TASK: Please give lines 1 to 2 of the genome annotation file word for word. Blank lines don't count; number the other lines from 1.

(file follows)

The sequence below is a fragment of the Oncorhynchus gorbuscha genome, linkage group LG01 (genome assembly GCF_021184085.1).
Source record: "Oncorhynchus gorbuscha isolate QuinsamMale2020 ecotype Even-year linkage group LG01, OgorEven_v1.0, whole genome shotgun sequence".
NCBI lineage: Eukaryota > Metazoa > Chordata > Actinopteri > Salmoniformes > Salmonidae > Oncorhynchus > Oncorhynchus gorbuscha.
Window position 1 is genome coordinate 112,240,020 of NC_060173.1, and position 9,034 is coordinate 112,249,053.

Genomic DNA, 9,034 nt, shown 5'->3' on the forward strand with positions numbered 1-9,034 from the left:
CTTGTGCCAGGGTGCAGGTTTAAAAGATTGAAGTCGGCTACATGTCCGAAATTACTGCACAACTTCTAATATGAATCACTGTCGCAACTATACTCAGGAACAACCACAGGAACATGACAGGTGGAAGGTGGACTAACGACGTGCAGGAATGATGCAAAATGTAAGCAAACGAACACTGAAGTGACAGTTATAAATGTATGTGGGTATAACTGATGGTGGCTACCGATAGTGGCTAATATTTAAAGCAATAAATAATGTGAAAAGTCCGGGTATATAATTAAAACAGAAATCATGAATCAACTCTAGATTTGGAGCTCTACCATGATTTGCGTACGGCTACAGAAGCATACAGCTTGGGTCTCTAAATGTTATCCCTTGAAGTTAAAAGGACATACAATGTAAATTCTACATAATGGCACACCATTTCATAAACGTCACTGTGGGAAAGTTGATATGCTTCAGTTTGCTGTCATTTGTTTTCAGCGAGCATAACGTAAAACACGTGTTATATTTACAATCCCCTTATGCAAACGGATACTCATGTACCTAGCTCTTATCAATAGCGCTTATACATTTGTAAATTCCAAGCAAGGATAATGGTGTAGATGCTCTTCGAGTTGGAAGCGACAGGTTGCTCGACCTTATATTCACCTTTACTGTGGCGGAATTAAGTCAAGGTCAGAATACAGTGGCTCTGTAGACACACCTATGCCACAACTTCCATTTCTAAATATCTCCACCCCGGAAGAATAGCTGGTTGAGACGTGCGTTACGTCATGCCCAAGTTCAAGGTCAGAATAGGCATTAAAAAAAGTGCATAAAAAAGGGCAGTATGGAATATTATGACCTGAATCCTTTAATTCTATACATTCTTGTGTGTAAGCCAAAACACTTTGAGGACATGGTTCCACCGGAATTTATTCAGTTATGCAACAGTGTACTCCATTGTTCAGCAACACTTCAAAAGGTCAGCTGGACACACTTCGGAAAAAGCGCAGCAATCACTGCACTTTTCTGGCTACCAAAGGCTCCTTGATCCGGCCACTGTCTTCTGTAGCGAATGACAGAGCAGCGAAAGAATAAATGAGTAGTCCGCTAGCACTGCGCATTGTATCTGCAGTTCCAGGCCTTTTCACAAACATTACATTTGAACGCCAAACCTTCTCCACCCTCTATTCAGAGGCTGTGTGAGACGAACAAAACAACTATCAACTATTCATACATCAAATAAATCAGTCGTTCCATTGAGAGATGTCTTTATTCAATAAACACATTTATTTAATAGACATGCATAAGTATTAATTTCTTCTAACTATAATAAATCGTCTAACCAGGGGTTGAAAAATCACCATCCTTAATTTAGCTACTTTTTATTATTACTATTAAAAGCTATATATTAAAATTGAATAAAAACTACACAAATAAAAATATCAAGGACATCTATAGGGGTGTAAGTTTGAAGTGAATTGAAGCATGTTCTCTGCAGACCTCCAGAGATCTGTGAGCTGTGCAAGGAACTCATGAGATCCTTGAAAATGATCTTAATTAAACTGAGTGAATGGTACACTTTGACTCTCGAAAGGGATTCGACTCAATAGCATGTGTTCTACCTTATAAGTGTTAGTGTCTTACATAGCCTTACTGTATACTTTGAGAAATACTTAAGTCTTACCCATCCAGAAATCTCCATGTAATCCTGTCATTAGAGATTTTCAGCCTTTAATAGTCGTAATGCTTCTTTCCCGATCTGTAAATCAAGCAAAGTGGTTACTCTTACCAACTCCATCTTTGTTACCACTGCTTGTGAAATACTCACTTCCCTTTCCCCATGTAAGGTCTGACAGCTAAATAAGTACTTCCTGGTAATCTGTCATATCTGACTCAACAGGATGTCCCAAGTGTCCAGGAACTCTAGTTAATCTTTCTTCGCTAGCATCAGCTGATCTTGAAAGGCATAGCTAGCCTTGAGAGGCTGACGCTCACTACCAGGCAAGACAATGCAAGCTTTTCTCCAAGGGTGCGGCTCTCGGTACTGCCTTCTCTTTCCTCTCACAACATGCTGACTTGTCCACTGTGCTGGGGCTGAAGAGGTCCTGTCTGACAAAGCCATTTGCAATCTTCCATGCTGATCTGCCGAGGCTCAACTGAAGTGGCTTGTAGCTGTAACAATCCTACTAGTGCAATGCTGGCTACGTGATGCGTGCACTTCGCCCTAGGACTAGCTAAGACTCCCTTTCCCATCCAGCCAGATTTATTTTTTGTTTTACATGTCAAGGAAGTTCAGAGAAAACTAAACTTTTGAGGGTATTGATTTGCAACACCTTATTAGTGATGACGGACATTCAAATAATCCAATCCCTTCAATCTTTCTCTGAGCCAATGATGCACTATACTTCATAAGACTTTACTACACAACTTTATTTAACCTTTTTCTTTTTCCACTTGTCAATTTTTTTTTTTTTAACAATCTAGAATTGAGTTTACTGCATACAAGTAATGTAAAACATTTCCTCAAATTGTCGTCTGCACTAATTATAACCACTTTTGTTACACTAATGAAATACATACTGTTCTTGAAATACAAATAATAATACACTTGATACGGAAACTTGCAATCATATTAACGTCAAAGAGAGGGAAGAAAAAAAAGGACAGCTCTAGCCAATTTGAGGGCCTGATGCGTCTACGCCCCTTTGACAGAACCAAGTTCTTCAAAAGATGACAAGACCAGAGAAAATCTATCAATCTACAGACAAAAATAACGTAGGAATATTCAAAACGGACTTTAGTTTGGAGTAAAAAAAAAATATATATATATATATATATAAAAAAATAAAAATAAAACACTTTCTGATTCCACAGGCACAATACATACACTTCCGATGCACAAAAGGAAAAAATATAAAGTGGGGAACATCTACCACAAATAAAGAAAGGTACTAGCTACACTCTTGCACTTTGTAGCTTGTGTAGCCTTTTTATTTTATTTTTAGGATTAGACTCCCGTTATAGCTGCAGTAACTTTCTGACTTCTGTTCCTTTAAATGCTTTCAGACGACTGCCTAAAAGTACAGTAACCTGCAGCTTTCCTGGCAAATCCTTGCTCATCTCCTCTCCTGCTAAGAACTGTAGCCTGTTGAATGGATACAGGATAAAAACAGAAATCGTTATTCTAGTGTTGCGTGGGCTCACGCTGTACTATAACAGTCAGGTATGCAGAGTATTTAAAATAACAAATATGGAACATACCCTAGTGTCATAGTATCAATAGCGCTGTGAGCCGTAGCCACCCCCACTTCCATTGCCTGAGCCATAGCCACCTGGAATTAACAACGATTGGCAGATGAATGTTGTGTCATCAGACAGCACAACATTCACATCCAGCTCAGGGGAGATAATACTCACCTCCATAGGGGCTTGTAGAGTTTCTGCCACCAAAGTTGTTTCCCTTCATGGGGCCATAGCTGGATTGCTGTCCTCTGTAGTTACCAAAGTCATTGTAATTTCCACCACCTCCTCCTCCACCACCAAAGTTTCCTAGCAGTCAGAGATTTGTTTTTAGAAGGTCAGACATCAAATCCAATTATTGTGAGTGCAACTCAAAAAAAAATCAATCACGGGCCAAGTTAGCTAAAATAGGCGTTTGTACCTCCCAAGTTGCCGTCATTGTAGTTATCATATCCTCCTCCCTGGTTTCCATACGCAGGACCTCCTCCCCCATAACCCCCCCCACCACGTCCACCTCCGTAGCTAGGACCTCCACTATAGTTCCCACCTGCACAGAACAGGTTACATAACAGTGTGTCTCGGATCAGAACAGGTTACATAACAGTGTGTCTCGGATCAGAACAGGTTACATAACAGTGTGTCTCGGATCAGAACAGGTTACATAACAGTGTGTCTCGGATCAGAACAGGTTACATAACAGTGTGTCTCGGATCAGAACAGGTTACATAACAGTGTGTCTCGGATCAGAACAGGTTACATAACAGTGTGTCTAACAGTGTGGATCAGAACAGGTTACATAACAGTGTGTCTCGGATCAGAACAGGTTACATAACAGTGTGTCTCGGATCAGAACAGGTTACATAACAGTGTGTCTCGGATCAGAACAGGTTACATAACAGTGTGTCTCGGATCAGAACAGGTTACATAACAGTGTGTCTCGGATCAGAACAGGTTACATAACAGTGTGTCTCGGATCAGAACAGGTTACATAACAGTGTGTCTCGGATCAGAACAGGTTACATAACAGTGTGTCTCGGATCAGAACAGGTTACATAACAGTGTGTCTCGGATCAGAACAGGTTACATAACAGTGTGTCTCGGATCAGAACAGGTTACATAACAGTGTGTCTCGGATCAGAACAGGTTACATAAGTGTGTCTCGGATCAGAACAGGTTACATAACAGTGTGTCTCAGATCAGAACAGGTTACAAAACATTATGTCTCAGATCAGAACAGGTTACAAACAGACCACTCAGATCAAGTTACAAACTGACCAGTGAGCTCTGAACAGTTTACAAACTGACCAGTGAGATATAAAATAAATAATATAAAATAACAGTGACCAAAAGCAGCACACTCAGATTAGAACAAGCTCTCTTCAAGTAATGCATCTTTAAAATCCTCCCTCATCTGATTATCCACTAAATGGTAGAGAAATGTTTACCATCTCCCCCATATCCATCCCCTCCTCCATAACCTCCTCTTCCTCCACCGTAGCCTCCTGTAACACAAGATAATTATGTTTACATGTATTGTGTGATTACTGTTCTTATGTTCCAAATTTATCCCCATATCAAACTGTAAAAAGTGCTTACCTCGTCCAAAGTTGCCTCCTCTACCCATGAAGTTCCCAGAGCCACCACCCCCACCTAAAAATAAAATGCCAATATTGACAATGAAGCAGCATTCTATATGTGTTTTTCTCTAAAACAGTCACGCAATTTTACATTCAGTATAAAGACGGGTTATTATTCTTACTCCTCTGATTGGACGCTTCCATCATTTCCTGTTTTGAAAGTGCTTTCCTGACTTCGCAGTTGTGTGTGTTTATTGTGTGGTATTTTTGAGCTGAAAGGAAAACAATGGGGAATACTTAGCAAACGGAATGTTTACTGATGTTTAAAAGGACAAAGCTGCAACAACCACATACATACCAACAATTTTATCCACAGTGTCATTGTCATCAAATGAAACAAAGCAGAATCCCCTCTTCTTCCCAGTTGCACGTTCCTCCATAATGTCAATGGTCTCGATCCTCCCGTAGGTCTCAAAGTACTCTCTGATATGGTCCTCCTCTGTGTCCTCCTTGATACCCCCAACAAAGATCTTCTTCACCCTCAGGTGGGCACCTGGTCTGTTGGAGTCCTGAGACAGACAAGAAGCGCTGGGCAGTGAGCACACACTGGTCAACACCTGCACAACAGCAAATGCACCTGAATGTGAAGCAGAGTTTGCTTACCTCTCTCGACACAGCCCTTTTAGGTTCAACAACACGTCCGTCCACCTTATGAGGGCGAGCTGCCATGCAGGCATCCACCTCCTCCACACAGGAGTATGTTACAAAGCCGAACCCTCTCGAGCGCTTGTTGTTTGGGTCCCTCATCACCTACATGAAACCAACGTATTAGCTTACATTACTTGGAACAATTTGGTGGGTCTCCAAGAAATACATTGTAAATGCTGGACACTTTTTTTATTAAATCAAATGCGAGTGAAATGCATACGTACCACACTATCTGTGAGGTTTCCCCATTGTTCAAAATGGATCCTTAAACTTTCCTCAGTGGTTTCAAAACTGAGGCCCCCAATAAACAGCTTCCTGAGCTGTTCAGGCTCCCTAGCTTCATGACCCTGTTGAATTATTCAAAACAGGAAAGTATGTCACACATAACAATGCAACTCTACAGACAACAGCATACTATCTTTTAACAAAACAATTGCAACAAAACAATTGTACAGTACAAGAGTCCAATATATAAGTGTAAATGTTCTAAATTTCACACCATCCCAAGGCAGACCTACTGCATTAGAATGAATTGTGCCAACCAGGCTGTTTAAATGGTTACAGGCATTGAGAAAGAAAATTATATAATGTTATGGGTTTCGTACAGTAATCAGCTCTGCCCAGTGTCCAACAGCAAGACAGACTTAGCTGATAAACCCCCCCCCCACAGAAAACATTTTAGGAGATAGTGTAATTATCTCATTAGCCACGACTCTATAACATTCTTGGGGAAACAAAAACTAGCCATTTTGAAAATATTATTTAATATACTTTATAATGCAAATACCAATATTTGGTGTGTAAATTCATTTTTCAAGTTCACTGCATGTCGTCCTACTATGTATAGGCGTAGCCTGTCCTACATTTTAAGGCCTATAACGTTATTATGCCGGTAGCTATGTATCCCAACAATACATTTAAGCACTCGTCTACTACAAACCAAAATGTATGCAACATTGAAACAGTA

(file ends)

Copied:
The sequence below is a fragment of the Oncorhynchus gorbuscha genome, linkage group LG01 (genome assembly GCF_021184085.1).
Source record: "Oncorhynchus gorbuscha isolate QuinsamMale2020 ecotype Even-year linkage group LG01, OgorEven_v1.0, whole genome shotgun sequence".